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Are Changes to the State Initiative Process on the Horizon?

October 25, 2013
On the heels of an earlier report released Oct. 8, the Public Policy Institute of California (PPIC) held an event yesterday on California’s initiative process.
 
The panel discussion featured members representative of the three branches of government: Former Assembly Speaker Willie Brown (legislative), Former California Governor Gray Davis (executive) and Retired California Chief Justice Ronald George (judicial).

PPIC Initiative Reform Survey Finds Overall Positive Outlook
 
PPIC’s recent survey report polled voter opinion of the state’s initiative process and reform proposals. Overall, the report found that voters have a positive view of the initiative process but would like to see modest reforms. According to results, 72 percent of adults polled believe it is a “good thing a majority of voters can make laws and change public policies by passing initiatives” — a sentiment consistent with PPIC poll results from previous surveys.
 
When asked about reform, participants signaled their willingness for some moderate reforms. Pluralities of voters for years have shown support for increased legislative involvement in the process. PPIC found that 78 percent of likely voters support implementing a time frame for the Legislature and initiative sponsors to confer and seek a compromise solution before placing measure on ballot. But when it comes to allowing the Legislature to amend approved initiatives after a certain number of years, however, likely voter support drops to only 36 percent.   
 
Non-legislative related reform proposals presented to survey participants received overall high marks.

Of such reform proposals, the PPIC found the following results:
  • 84 percent of likely voters support increasing public disclosure of ballot measure funding sources for both proponents and opponents;
  • 75 percent of likely voters support giving more time to initiative signature gathering qualification efforts if they only use volunteers and not paid gatherers;
  • 69 percent of likely voters support the creation of an independent citizen’s initiative commission charged with evaluating and reviewing measures in a series of public forums prior to ballot placement; and
  • 64 percent of likely voters support allowing voters to renew initiatives after a number of years.
PPIC concluded from its survey results that voters want three things: increased transparency in campaign finances, increased legislative involvement and more public outreach and education to increase participation.
 
Political Heavyweights Debate the Issues
 
Several questions were posed to the panel with each offering very distinct viewpoints during the course of the discussion.
 
When asked about his overall opinion, Gov. Davis said the ballot process was the “rules of the road” when trying to navigate the system. The process in his opinion has improved California governance overall, but can sometimes be more of an issue than solution. He mentioned how the passage of a recent budget related ballot measure (Proposition 25 from 2010) has altered and brought more urgency to the legislative environment when it comes to passing an on time budget.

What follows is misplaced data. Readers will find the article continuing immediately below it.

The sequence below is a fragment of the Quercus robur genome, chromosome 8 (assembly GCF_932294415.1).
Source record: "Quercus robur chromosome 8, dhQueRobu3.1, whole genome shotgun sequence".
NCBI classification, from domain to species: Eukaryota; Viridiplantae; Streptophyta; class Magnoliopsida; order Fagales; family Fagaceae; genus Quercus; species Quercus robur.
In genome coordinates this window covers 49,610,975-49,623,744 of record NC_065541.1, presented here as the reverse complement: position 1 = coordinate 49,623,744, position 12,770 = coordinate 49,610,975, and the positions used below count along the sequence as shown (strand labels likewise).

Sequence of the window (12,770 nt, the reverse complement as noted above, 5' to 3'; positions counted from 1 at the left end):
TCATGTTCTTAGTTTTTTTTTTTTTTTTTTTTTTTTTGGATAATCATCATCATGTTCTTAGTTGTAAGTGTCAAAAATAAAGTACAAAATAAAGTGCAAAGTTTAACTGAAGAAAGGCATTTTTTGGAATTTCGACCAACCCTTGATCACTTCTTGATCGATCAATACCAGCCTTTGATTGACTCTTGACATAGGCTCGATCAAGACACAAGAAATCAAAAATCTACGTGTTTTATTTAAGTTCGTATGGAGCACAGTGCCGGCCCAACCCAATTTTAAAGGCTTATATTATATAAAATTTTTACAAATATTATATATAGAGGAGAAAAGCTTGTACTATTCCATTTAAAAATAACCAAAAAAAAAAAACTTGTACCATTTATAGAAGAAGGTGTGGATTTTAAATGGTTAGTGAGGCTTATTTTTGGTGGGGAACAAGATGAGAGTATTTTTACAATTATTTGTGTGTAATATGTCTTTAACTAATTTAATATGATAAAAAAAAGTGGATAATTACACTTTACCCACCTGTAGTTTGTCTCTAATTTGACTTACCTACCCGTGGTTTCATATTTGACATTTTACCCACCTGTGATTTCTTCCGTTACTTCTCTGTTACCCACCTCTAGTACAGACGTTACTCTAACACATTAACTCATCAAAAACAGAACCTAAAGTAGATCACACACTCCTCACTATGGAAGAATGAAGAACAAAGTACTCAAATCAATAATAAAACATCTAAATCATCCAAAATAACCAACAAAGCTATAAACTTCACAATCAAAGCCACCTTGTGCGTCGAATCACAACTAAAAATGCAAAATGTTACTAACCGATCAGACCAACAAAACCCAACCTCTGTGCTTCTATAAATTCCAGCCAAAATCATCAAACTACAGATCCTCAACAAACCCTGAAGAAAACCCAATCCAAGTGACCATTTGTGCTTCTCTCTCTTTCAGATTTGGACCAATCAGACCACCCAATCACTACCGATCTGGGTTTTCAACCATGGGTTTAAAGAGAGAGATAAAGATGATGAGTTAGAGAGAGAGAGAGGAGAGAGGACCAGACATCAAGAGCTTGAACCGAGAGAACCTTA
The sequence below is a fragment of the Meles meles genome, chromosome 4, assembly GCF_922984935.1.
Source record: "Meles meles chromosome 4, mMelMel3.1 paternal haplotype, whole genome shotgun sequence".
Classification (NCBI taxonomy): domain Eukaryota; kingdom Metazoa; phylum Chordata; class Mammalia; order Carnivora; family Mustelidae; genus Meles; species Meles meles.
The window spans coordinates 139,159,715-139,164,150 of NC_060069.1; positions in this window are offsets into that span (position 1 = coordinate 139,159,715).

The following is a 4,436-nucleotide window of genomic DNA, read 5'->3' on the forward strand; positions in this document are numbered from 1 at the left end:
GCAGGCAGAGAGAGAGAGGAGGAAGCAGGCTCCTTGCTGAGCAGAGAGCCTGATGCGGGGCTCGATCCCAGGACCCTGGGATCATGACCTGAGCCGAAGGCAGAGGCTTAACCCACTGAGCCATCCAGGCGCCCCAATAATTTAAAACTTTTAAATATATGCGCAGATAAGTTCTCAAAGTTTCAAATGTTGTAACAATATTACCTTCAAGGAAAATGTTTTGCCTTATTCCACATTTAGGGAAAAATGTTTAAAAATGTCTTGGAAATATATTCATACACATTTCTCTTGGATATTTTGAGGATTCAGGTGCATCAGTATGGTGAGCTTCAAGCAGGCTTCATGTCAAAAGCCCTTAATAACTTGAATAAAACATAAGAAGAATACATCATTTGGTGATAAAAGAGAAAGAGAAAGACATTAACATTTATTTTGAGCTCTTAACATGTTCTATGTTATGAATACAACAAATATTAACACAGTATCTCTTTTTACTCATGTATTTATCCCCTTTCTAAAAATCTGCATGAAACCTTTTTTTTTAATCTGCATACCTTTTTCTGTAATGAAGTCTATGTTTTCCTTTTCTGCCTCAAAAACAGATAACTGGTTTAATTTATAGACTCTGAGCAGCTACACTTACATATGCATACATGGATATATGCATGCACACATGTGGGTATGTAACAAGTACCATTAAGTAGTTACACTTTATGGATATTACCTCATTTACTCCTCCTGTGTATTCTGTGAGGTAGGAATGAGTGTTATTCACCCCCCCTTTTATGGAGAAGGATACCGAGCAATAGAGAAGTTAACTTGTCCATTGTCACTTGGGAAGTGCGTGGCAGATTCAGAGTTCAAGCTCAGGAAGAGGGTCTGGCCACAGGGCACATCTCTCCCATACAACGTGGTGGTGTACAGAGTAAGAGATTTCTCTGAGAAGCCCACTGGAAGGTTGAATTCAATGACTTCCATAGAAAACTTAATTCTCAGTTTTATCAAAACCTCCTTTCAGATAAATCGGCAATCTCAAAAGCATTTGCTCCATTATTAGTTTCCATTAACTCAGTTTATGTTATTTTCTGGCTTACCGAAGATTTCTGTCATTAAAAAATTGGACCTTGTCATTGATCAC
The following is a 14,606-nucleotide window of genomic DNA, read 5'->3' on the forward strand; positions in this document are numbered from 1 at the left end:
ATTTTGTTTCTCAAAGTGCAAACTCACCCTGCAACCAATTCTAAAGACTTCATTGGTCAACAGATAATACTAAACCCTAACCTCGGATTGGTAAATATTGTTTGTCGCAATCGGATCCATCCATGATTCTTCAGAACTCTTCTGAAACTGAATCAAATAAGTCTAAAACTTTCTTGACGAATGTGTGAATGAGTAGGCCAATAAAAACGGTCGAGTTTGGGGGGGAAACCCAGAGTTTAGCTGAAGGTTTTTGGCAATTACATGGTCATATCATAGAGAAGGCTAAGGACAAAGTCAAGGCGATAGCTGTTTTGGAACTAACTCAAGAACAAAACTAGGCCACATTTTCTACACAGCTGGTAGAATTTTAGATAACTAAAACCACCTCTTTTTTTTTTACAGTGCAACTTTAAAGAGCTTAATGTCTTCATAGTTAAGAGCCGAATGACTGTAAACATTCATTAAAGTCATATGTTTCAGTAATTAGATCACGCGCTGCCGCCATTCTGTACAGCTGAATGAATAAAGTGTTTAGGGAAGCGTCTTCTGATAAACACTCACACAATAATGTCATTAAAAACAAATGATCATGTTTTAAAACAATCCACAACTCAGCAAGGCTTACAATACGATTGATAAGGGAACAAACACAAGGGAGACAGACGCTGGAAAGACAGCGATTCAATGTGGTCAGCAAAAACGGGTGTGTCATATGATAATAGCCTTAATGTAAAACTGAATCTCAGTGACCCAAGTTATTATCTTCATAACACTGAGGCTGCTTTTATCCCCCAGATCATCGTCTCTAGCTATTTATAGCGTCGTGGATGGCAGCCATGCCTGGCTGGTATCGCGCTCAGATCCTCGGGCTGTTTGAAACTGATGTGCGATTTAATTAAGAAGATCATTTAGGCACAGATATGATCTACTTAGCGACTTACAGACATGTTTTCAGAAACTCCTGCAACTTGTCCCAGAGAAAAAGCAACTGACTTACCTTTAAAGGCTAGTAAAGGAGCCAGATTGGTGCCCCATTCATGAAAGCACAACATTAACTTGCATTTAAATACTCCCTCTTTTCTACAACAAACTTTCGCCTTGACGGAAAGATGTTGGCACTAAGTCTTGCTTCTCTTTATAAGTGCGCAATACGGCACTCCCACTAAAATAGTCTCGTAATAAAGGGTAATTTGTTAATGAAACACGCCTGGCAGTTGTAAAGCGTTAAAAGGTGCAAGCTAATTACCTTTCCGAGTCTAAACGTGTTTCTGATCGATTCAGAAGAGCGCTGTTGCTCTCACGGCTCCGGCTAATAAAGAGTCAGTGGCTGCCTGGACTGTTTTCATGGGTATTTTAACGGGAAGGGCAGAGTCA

Chief Justice George stated the process can become convoluted when issues emerge requiring court intervention. He pointed to examples of dueling ballot measures, constitutionality issues, violations of the single-subject rule and how voters don’t always understand that the court’s job is to uphold and protect the voters original will when it overturns proposals. He also spoke to issues related to how voters may not adequately comprehend the massive impact passing certain measures may have on present and future policies.   
 
Speaker Brown expressed his opposition to the system stating that the process completely disregards the value and involvement of directly elected representatives. His argument centered on how elected representation is at the heart of democracy and by allowing initiatives to negate that allows for the passage of unchecked policies. Speaker Brown argued the process has yielded inconsistent policies and ties the hands of the Legislature by imposing conflicting voting requirements.       
 
Even though all three expressed differing opinions, there was consensus in terms of reforming the system. They all agree that reforms must be made to ensure constitutionality, sanctity and legislative partnership within the initiative process. It appeared as though the panel agreed with several PPIC reform recommendations such as transparency in financial disclosure, increased voter education and outreach on proposed measures, and moderate legislative involvement and oversight. Although a ballot initiative seeking such reforms is yet to materialize, it’s clear that both voters and political officials both agree that change, however moderate, is of paramount importance.


 
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